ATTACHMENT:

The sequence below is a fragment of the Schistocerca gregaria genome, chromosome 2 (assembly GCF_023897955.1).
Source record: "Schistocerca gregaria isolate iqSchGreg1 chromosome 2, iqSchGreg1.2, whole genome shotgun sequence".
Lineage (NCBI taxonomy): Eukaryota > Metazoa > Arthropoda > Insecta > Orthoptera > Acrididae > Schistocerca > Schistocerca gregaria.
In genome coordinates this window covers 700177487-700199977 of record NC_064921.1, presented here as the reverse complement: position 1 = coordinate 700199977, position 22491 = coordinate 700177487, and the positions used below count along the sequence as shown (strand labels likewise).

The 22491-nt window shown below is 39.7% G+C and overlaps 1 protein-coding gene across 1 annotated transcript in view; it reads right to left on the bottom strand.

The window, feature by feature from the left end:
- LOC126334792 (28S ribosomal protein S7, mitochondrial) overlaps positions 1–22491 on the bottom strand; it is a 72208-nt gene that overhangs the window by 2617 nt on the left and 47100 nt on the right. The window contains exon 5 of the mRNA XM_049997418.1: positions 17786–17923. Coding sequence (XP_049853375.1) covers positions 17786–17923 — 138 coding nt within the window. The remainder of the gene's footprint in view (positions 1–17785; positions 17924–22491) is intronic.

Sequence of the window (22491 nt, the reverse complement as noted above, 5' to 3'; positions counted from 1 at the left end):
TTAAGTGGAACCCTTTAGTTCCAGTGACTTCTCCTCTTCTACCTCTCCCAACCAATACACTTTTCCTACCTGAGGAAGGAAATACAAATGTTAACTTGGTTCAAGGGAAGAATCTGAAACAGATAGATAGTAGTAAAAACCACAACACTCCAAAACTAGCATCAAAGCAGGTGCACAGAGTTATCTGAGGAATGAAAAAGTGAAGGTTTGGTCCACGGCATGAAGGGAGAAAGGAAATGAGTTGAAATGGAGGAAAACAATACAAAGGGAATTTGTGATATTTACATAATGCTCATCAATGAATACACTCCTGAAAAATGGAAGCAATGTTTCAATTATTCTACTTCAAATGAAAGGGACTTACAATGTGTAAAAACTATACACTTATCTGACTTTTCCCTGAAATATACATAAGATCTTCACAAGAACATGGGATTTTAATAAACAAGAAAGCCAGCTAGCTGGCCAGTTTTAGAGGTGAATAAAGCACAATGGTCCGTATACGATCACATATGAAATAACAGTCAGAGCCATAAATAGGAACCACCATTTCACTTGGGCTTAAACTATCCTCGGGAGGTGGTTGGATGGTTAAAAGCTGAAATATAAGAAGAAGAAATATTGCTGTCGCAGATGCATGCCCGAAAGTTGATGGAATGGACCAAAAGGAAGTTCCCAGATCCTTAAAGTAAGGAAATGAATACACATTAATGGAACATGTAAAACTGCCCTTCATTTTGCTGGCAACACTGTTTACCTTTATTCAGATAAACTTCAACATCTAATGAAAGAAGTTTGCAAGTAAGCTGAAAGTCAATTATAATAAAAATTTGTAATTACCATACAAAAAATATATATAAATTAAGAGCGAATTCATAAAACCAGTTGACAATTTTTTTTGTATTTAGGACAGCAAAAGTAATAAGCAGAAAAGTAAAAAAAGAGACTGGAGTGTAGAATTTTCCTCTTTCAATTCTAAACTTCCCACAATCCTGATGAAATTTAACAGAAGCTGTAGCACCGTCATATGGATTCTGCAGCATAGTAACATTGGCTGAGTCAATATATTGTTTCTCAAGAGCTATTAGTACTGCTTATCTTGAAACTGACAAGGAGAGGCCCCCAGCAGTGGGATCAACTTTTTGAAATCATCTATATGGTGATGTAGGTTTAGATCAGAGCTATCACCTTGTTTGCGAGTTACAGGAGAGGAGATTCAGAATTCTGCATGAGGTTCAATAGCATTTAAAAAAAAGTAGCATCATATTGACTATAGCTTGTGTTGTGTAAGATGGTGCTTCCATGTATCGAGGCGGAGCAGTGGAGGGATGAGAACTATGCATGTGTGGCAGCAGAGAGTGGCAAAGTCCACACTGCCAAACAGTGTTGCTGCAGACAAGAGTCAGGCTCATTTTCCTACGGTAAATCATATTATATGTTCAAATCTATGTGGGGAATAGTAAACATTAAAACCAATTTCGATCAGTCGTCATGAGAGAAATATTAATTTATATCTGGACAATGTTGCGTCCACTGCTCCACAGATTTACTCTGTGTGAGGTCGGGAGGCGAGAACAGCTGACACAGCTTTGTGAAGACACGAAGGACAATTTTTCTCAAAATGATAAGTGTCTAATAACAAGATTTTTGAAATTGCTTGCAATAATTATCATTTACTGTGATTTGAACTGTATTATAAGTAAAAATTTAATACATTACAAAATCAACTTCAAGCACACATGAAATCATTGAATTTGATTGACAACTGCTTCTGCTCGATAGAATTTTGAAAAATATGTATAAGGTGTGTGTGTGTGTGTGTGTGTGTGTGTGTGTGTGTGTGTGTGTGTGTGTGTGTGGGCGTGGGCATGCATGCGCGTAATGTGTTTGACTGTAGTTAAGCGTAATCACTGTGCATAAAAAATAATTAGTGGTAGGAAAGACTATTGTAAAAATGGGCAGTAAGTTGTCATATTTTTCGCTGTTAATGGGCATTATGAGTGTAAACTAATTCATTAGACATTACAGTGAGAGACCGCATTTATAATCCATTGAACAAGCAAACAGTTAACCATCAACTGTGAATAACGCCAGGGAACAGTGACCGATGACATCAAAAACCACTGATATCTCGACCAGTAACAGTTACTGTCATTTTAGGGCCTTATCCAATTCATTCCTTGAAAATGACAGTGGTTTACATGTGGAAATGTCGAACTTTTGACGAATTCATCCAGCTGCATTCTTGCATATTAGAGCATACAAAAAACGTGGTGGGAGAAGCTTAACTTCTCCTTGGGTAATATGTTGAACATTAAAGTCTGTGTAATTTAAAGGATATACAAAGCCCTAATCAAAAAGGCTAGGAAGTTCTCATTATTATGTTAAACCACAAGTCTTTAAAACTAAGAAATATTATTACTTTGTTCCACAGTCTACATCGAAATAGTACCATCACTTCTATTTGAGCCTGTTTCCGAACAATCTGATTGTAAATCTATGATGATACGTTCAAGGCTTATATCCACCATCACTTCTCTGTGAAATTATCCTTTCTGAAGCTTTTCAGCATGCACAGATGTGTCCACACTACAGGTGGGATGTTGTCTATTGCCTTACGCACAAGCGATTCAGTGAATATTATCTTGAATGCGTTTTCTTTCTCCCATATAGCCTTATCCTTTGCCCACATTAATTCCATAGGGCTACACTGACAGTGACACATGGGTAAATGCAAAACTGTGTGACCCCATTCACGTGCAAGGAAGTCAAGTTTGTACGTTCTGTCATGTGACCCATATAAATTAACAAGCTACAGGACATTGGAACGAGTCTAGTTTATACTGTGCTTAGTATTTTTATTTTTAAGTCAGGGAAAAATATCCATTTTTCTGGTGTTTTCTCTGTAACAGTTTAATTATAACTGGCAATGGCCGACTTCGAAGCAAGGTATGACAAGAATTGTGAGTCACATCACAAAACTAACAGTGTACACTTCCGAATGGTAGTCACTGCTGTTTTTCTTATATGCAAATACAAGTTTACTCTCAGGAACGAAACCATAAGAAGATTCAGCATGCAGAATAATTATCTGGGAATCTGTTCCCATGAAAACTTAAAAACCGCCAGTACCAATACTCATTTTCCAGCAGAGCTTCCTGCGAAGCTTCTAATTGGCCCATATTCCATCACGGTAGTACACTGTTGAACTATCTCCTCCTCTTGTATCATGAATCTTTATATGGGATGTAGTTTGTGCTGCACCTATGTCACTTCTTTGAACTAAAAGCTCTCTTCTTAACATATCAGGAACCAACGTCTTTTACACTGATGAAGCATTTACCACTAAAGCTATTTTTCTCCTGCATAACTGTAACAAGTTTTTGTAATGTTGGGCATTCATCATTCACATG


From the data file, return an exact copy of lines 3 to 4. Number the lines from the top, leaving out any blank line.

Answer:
Lineage (NCBI taxonomy): Eukaryota > Metazoa > Arthropoda > Insecta > Orthoptera > Acrididae > Schistocerca > Schistocerca gregaria.
In genome coordinates this window covers 700177487-700199977 of record NC_064921.1, presented here as the reverse complement: position 1 = coordinate 700199977, position 22491 = coordinate 700177487, and the positions used below count along the sequence as shown (strand labels likewise).